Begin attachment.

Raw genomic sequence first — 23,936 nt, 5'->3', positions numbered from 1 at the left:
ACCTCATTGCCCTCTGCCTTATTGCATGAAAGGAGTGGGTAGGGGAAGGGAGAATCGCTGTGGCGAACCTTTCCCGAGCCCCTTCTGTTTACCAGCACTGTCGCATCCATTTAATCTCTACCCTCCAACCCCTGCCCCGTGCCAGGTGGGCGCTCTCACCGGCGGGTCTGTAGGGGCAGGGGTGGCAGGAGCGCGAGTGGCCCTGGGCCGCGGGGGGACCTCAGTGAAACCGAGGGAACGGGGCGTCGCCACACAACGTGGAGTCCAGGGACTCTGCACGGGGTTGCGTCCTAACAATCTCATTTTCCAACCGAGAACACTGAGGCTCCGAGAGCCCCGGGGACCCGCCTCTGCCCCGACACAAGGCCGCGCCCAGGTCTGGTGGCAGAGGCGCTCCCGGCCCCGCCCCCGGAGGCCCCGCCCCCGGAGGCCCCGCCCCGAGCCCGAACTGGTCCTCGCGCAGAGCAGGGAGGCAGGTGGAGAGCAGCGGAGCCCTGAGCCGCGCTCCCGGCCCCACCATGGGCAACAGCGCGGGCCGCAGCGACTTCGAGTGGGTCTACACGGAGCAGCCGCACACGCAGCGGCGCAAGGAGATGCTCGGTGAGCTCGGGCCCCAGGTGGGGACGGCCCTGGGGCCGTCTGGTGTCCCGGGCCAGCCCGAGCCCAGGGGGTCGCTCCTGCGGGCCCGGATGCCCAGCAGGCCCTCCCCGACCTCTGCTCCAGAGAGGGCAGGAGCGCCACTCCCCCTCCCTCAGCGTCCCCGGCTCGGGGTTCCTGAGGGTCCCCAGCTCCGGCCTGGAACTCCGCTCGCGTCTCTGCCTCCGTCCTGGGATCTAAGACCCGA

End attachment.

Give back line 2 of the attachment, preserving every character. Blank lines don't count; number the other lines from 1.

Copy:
ACCTCATTGCCCTCTGCCTTATTGCATGAAAGGAGTGGGTAGGGGAAGGGAGAATCGCTGTGGCGAACCTTTCCCGAGCCCCTTCTGTTTACCAGCACTGTCGCATCCATTTAATCTCTACCCTCCAACCCCTGCCCCGTGCCAGGTGGGCGCTCTCACCGGCGGGTCTGTAGGGGCAGGGGTGGCAGGAGCGCGAGTGGCCCTGGGCCGCGGGGGGACCTCAGTGAAACCGAGGGAACGGGGCGTCGCCACACAACGTGGAGTCCAGGGACTCTGCACGGGGTTGCGTCCTAACAATCTCATTTTCCAACCGAGAACACTGAGGCTCCGAGAGCCCCGGGGACCCGCCTCTGCCCCGACACAAGGCCGCGCCCAGGTCTGGTGGCAGAGGCGCTCCCGGCCCCGCCCCCGGAGGCCCCGCCCCCGGAGGCCCCGCCCCGAGCCCGAACTGGTCCTCGCGCAGAGCAGGGAGGCAGGTGGAGAGCAGCGGAGCCCTGAGCCGCGCTCCCGGCCCCACCATGGGCAACAGCGCGGGCCGCAGCGACTTCGAGTGGGTCTACACGGAGCAGCCGCACACGCAGCGGCGCAAGGAGATGCTCGGTGAGCTCGGGCCCCAGGTGGGGACGGCCCTGGGGCCGTCTGGTGTCCCGGGCCAGCCCGAGCCCAGGGGGTCGCTCCTGCGGGCCCGGATGCCCAGCAGGCCCTCCCCGACCTCTGCTCCAGAGAGGGCAGGAGCGCCACTCCCCCTCCCTCAGCGTCCCCGGCTCGGGGTTCCTGAGGGTCCCCAGCTCCGGCCTGGAACTCCGCTCGCGTCTCTGCCTCCGTCCTGGGATCTAAGACCCGA